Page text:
Doug Guetzloe muscled his way to the front of Orlando's political scene nearly a quarter-century ago and never left.

The 52-year-old Orlando man has become one of the region's most well-known political figures without ever being elected to public office. He has built an intensely loyal following under the banner of his grass-roots Ax the Tax group. In doing so, Guetzloe has become a champion of the disaffected, portraying himself as the courageous outsider who is forever storming the gates of "the downtown crowd" on behalf of the little guy.

Key figures in the political establishment scorn him and accuse him of being against everything and for nothing. But it has become increasingly clear in the past 10 days that they don't ignore him. Guetzloe is on the defensive about revelations that his services or silence has been bought by the Orlando Magic, a major resort, the local toll-road agency and others.

"He suddenly seems to have a very close relationship with the power structure that for so many years he railed against," said talk-radio host Bud Hedinger, who joined Guetzloe in helping defeat a transportation tax three years ago. "It raises some credibility issues for Doug."

On the advice of his attorney, Guetzloe would not comment for this story. But he defended his methods and explained his motivations during several interviews with an Orlando Sentinel reporter last year and on his radio show in the past 10 days.

Early controversies

Guetzloe, a married father of three who lives in a neighborhood near downtown Orlando, has walked hand-in-hand with controversy throughout his life.

It started when the Tampa native was 20 years old and rose to student-body president at St. Petersburg Junior College -- and faced an unsuccessful impeachment because of his expressed contempt for the student senate.

When he transferred to Florida State University, Guetzloe again ascended to student-body president, the same time current gubernatorial hopeful Charlie Crist was vice president. In what the Tallahassee Democrat dubbed a "campus-size Watergate," student groups tried to recall Guetzloe, accusing him of using his position to persecute political enemies.

The recall effort failed, but the student presidency would be the last elected office Guetzloe held. He campaigned for a seat as a Republican in the Florida Senate in 1986 and 1990 but lost both times.

Guetzloe's real power didn't come from a political title. It came from Ax the Tax, a citizens group he helped start in 1982.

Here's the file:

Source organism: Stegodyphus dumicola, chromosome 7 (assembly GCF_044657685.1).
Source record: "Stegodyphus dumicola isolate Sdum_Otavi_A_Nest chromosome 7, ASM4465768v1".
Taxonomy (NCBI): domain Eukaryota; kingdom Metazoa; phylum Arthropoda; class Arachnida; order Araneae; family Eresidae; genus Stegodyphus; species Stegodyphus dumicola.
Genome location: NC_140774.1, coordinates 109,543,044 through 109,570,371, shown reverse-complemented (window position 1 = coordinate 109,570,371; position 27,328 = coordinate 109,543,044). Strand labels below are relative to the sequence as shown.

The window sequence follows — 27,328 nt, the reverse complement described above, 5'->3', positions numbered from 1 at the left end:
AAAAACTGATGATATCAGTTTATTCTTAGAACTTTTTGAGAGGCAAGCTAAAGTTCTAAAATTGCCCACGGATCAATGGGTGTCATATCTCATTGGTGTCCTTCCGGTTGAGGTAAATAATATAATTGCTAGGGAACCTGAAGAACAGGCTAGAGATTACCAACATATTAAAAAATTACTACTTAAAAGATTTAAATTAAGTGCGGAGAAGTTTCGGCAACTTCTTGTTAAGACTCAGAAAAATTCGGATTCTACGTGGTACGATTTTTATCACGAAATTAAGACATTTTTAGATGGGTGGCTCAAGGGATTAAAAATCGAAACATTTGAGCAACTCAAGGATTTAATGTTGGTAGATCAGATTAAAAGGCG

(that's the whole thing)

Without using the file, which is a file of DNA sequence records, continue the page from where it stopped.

The group was formed to fight a proposed sales-tax increase to raise money for a downtown sports arena. It lost big, and Guetzloe's activist career was launched.

With a sharp sense of humor, an acerbic tongue and a populist message, Guetzloe has built Ax the Tax into a small but highly motivated grass-roots force. Under his leadership, its loose and ever-changing band of believers in at least eight counties has fought new taxes to pay for environmental lands, schools and roads as well as plans for light rail, commuter rail and more. There have been high-profile successes, such as the 2003 defeat of the Mobility 20/20 sales-tax increase for transportation, and high-profile losses, such as the education tax approved by voters a year earlier.

Guetzloe says Ax the Tax has saved taxpayers $11 billion through the years, though critics counter that some of the initiatives would have failed anyway.

"In every community, there are builders and destroyers," lawyer and former state legislator Bill Sublette said Friday. "Doug appeals to that crowd that thinks all government is bad and is against whatever the community is trying to do."

Lobbyist, consultant

But while anti-tax activist is Guetzloe's public persona, it's not his only one. Guetzloe is also a lobbyist and paid political consultant who has worked for a slew of mostly conservative politicians through the years. Some are minor candidates, but he has also been hired by U.S. Rep. Tom Feeney, R-Oviedo, among others.

"I am regarded as probably the most hard-nosed, successful political consultant around," Guetzloe said on his radio show last week.

He hosts The Guetzloe Report, his own talk-radio show on 1190 AM (WAMT). The show opens every weekday with "The Star-Spangled Banner" or another rousing patriotic standard -- after all, the conservative commentator named his three children after founding presidents -- and for the next hour Guetzloe beats up on the political establishment. Regular targets range from the mayors of Orlando and Orange County to the Orlando Sentinel to other lobbyists he considers enemies.